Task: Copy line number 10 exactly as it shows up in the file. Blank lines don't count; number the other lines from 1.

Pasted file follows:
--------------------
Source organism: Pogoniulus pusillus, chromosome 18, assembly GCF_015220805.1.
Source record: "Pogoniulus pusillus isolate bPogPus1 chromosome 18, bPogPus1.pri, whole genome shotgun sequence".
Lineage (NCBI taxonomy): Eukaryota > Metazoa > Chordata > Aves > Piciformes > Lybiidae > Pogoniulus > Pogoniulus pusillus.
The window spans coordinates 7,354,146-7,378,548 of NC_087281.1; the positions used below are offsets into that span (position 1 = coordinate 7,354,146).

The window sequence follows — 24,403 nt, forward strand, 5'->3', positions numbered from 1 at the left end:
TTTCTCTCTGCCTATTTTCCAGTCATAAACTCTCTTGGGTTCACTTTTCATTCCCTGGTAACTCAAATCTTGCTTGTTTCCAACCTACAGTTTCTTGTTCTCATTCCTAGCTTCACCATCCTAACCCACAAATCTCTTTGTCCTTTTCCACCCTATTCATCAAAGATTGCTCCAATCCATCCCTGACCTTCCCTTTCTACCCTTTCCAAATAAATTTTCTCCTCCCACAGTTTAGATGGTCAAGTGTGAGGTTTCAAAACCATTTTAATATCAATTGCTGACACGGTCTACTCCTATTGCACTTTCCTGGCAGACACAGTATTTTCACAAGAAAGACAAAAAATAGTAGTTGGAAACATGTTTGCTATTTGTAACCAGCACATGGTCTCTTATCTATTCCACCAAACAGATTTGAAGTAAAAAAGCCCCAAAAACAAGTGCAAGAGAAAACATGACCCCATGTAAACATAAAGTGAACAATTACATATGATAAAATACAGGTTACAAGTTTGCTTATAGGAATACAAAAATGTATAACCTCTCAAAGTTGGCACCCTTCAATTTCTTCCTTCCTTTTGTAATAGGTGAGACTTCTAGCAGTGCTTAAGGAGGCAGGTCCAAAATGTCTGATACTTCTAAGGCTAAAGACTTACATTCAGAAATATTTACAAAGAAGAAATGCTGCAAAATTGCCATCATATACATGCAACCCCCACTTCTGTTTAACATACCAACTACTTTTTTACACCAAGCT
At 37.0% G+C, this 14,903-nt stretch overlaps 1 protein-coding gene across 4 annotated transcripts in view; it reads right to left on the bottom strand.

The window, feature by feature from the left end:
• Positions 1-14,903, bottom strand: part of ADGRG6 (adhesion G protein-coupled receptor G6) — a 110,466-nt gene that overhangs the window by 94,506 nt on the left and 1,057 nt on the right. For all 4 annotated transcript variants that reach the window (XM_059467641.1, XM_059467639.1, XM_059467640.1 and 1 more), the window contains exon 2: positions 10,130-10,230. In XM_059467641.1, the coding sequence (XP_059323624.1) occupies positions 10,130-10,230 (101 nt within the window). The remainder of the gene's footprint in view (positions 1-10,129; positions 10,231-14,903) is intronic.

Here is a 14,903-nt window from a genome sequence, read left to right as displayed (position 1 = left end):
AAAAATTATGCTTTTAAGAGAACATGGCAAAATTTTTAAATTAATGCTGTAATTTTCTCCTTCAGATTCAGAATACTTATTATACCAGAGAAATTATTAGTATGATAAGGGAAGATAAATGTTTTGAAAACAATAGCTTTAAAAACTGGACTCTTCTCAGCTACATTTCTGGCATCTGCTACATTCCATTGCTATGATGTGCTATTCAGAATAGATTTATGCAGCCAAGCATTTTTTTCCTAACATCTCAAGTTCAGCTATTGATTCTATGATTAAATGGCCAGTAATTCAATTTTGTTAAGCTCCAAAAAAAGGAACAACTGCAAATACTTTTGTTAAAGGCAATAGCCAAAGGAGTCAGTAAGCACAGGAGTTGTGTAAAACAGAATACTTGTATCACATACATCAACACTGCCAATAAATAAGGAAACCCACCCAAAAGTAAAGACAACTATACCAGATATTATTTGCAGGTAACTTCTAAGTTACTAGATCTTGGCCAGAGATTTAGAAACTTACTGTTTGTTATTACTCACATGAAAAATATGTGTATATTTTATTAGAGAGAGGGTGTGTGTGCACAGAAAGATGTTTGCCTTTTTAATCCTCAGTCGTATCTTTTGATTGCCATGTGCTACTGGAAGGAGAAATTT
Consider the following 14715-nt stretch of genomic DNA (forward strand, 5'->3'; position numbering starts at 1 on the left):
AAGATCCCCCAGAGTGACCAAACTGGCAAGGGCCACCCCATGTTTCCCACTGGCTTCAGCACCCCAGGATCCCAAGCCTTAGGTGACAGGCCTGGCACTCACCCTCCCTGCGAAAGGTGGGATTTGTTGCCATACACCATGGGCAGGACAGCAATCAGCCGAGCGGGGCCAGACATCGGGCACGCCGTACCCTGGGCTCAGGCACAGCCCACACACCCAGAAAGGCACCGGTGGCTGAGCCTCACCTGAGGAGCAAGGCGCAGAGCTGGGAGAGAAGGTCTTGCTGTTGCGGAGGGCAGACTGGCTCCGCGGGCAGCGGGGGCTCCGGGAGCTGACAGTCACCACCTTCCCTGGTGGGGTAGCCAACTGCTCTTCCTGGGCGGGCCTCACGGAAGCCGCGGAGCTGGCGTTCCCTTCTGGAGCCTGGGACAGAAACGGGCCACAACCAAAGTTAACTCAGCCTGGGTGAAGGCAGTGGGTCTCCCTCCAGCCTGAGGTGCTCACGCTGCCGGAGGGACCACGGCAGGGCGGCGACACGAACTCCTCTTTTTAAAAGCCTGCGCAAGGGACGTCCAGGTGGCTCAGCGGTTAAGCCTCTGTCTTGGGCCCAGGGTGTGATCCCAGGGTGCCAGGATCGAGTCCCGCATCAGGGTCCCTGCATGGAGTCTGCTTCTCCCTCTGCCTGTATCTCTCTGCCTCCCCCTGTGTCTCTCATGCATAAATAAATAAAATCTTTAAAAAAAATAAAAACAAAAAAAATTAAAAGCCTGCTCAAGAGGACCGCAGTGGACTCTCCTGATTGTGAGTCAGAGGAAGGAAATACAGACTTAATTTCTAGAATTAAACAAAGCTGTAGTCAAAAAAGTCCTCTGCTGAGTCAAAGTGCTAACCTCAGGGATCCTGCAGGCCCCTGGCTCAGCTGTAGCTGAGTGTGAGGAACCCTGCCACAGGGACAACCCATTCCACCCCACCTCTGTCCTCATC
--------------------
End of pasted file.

Here is a 14,903-nt window from a genome sequence, read left to right as displayed (position 1 = left end):